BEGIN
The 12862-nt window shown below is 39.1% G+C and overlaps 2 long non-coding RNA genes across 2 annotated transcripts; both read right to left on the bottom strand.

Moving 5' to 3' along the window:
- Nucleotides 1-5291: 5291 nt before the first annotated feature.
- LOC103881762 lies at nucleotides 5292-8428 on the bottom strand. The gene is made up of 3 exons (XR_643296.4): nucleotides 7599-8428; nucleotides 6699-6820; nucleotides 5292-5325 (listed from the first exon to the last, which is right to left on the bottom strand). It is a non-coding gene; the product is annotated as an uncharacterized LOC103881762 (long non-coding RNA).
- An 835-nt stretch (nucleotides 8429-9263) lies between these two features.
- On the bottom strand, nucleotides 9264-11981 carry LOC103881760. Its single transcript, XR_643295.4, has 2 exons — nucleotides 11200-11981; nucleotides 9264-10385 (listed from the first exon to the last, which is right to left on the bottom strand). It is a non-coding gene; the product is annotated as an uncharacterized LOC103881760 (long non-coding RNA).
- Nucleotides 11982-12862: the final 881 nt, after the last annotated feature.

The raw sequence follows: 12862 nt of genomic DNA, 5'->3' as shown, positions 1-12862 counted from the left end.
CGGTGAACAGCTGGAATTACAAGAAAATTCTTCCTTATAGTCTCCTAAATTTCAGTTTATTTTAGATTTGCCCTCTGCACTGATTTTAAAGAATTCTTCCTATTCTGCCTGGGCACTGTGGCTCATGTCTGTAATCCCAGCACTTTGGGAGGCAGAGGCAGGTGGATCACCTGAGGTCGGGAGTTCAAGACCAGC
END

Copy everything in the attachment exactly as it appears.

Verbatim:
The 12862-nt window shown below is 39.1% G+C and overlaps 2 long non-coding RNA genes across 2 annotated transcripts; both read right to left on the bottom strand.

Moving 5' to 3' along the window:
- Nucleotides 1-5291: 5291 nt before the first annotated feature.
- LOC103881762 lies at nucleotides 5292-8428 on the bottom strand. The gene is made up of 3 exons (XR_643296.4): nucleotides 7599-8428; nucleotides 6699-6820; nucleotides 5292-5325 (listed from the first exon to the last, which is right to left on the bottom strand). It is a non-coding gene; the product is annotated as an uncharacterized LOC103881762 (long non-coding RNA).
- An 835-nt stretch (nucleotides 8429-9263) lies between these two features.
- On the bottom strand, nucleotides 9264-11981 carry LOC103881760. Its single transcript, XR_643295.4, has 2 exons — nucleotides 11200-11981; nucleotides 9264-10385 (listed from the first exon to the last, which is right to left on the bottom strand). It is a non-coding gene; the product is annotated as an uncharacterized LOC103881760 (long non-coding RNA).
- Nucleotides 11982-12862: the final 881 nt, after the last annotated feature.

The raw sequence follows: 12862 nt of genomic DNA, 5'->3' as shown, positions 1-12862 counted from the left end.
CGGTGAACAGCTGGAATTACAAGAAAATTCTTCCTTATAGTCTCCTAAATTTCAGTTTATTTTAGATTTGCCCTCTGCACTGATTTTAAAGAATTCTTCCTATTCTGCCTGGGCACTGTGGCTCATGTCTGTAATCCCAGCACTTTGGGAGGCAGAGGCAGGTGGATCACCTGAGGTCGGGAGTTCAAGACCAGC